Is democracy compatible with economic growth?

Are economic growth and climate protection compatible?

From Claudia Kemfert

Our emissions budget will soon be exhausted. According to the WBGU (Scientific Advisory Board on Global Change, which advises the Federal Government), emissions rights of only 750 billion tons will be available worldwide by 2050. On the basis of the same global per capita emission rights, this results in an emissions budget of nine billion tons for Germany alone. At the current level of emissions, these would be used up in ten years. So the question arises: is the steady growth approach the right one? Can we still afford constant economic growth? Can our economic system even solve this problem? Is our current economic system even capable of increasing and maintaining global prosperity across the board?

From an economic point of view, the system of the social market economy is very well able to increase prosperity. Even free world trade can help countries around the globe to prosper and prosper. However, the financial crisis has also made it clear that unbridled greed, unfavorable or even wrong rules of the game and excessiveness have resulted in the system leading to greater inequalities and thus to a crisis.


The question is: what is growing?

It is not growth in itself that is problematic, it is a question of what is growing. Unbridled economic growth, which unilaterally consumes finite fossil resources, is wrong. More and better environmental protection, health, broader access to clean drinking water and clean energy, on the other hand, are important and right. The growing use of renewable energies, climate-friendly mobility, increasing health care and technologies for producing clean drinking water can ensure growing prosperity. And that is exactly what it must be about if we want to solve the global problem of climate change with economic growth. We have to decouple economic growth from fossil fuel consumption. And we have to get used to defining economic growth as a measure of prosperity.

Climate change continues unabated as the share of fossil fuels in energy production continues to increase. Rapidly growing economies such as China, but also Russia and India, are consuming more and more fossil fuels. About three quarters of the world's greenhouse gases are caused by the developed economies such as the USA, Europe and Japan. In particular, the sharp rise in coal consumption is causing greenhouse gases to rise inexorably. It is not uncommon for the consumption of fossil energy to be subsidized, which leads to a waste of energy.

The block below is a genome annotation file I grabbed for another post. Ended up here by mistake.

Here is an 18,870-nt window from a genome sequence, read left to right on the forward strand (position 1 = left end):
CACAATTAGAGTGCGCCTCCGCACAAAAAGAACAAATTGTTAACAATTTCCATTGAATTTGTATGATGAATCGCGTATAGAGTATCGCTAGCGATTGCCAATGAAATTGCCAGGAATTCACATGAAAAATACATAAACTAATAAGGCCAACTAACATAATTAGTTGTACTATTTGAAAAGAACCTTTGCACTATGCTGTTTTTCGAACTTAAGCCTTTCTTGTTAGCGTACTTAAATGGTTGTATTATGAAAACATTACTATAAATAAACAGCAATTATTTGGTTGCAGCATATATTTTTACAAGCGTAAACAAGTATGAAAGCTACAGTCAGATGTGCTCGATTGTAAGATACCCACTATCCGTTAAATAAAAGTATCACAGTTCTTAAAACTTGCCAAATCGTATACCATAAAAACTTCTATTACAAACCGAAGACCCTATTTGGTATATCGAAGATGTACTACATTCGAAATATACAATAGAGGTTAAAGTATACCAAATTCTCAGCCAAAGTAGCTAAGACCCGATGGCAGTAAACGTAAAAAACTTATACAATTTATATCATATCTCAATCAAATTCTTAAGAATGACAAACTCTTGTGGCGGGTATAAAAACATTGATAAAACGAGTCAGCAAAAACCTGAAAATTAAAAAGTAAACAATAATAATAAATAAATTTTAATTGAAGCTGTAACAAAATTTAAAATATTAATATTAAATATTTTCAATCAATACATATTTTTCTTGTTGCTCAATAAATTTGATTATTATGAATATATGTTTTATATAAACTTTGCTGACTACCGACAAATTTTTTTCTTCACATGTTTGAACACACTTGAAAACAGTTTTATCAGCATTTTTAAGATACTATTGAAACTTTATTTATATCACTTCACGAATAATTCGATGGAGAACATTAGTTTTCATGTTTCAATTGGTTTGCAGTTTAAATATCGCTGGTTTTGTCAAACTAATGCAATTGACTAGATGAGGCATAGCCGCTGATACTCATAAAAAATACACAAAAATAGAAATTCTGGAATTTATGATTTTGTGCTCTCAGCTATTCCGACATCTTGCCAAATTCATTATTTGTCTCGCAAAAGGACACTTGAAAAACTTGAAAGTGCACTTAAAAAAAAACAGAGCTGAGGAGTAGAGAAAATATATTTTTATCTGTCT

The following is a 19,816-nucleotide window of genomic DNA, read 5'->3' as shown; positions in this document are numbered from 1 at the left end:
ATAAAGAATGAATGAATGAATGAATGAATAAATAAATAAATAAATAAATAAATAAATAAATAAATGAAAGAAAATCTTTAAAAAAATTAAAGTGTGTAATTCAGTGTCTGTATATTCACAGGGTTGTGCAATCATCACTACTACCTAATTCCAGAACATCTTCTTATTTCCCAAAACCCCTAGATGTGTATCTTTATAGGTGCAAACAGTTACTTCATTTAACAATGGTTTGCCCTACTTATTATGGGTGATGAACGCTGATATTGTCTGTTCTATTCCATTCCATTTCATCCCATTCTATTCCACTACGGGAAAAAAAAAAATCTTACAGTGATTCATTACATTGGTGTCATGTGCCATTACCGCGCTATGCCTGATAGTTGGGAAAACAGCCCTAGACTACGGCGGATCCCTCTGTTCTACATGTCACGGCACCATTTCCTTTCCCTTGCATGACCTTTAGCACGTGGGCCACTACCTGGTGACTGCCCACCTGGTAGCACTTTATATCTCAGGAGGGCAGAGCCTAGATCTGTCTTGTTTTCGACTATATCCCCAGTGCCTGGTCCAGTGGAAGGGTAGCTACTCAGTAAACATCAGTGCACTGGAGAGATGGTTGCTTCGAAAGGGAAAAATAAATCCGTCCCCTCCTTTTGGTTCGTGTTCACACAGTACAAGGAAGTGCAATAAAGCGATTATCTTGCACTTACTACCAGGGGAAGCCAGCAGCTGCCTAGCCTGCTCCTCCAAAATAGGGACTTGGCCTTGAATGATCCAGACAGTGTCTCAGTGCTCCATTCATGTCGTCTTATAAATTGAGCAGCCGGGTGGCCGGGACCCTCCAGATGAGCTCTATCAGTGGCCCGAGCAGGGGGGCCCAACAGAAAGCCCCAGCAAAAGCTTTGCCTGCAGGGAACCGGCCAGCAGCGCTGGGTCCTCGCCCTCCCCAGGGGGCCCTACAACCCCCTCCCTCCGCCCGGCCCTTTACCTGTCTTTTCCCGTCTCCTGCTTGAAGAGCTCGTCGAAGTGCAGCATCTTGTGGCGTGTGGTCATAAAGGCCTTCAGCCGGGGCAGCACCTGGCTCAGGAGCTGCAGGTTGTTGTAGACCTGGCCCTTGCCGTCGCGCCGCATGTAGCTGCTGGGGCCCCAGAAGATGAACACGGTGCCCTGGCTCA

In China, for example, an average of one coal-fired power plant is connected to the grid every week. These coal-fired power plants will continue to cause climate-damaging emissions over the next 40 to 60 years. In addition, the transport sector and, above all, motorized private transport are growing incessantly, which leads to increasing gasoline consumption. In China, 18 million people move from the country to the city every year. Over the next 30 years, 200 mega-cities will be built there. H. Cities with over a million inhabitants, of which Europe only has 35. In addition, four out of every 100 people in China currently own and drive a car, in the USA and Europe it is 80 out of 100. This development shows how rapidly greenhouse gases will increase in strongly growing economies.
In absolute terms, China has already replaced the USA as the number one global greenhouse gas emitter. However, the per capita emissions of China and India are still far below those of the industrialized countries. The USA in particular still consumes the most energy per capita and could easily and cost-effectively reduce greenhouse gas emissions by being more economical.


Cooperation and innovation

China will continue to grow and is dependent on new technologies. And here lies the key to solving the problem: cooperation and innovation. The energy supply and mobility must be environmentally friendly. We urgently need a CO2-free, secure and affordable energy supply, as well as innovative fuel and technologies. Germany can research these technologies and offer them to the world.